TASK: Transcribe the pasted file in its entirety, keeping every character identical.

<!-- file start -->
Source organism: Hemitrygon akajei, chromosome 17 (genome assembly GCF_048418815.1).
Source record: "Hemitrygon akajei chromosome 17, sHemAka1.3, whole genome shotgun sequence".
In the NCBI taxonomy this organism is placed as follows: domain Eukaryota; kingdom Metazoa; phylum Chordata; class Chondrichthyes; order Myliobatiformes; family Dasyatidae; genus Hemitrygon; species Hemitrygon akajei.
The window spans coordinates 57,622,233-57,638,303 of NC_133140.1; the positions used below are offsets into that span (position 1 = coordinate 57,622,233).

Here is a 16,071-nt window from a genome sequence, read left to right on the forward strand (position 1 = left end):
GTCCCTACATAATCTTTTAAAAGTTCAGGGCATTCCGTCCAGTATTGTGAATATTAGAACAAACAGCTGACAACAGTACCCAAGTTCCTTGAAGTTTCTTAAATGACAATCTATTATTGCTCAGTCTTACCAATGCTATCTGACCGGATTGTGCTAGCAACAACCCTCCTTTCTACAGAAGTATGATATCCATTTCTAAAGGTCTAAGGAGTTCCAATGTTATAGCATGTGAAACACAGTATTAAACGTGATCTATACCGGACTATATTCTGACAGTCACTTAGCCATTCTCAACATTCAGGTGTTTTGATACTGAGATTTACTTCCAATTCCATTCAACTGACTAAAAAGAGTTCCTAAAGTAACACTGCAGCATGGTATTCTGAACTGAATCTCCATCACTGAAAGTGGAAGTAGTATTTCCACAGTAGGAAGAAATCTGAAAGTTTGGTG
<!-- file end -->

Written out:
Source organism: Hemitrygon akajei, chromosome 17 (genome assembly GCF_048418815.1).
Source record: "Hemitrygon akajei chromosome 17, sHemAka1.3, whole genome shotgun sequence".
In the NCBI taxonomy this organism is placed as follows: domain Eukaryota; kingdom Metazoa; phylum Chordata; class Chondrichthyes; order Myliobatiformes; family Dasyatidae; genus Hemitrygon; species Hemitrygon akajei.
The window spans coordinates 57,622,233-57,638,303 of NC_133140.1; the positions used below are offsets into that span (position 1 = coordinate 57,622,233).

Here is a 16,071-nt window from a genome sequence, read left to right on the forward strand (position 1 = left end):
GTCCCTACATAATCTTTTAAAAGTTCAGGGCATTCCGTCCAGTATTGTGAATATTAGAACAAACAGCTGACAACAGTACCCAAGTTCCTTGAAGTTTCTTAAATGACAATCTATTATTGCTCAGTCTTACCAATGCTATCTGACCGGATTGTGCTAGCAACAACCCTCCTTTCTACAGAAGTATGATATCCATTTCTAAAGGTCTAAGGAGTTCCAATGTTATAGCATGTGAAACACAGTATTAAACGTGATCTATACCGGACTATATTCTGACAGTCACTTAGCCATTCTCAACATTCAGGTGTTTTGATACTGAGATTTACTTCCAATTCCATTCAACTGACTAAAAAGAGTTCCTAAAGTAACACTGCAGCATGGTATTCTGAACTGAATCTCCATCACTGAAAGTGGAAGTAGTATTTCCACAGTAGGAAGAAATCTGAAAGTTTGGTG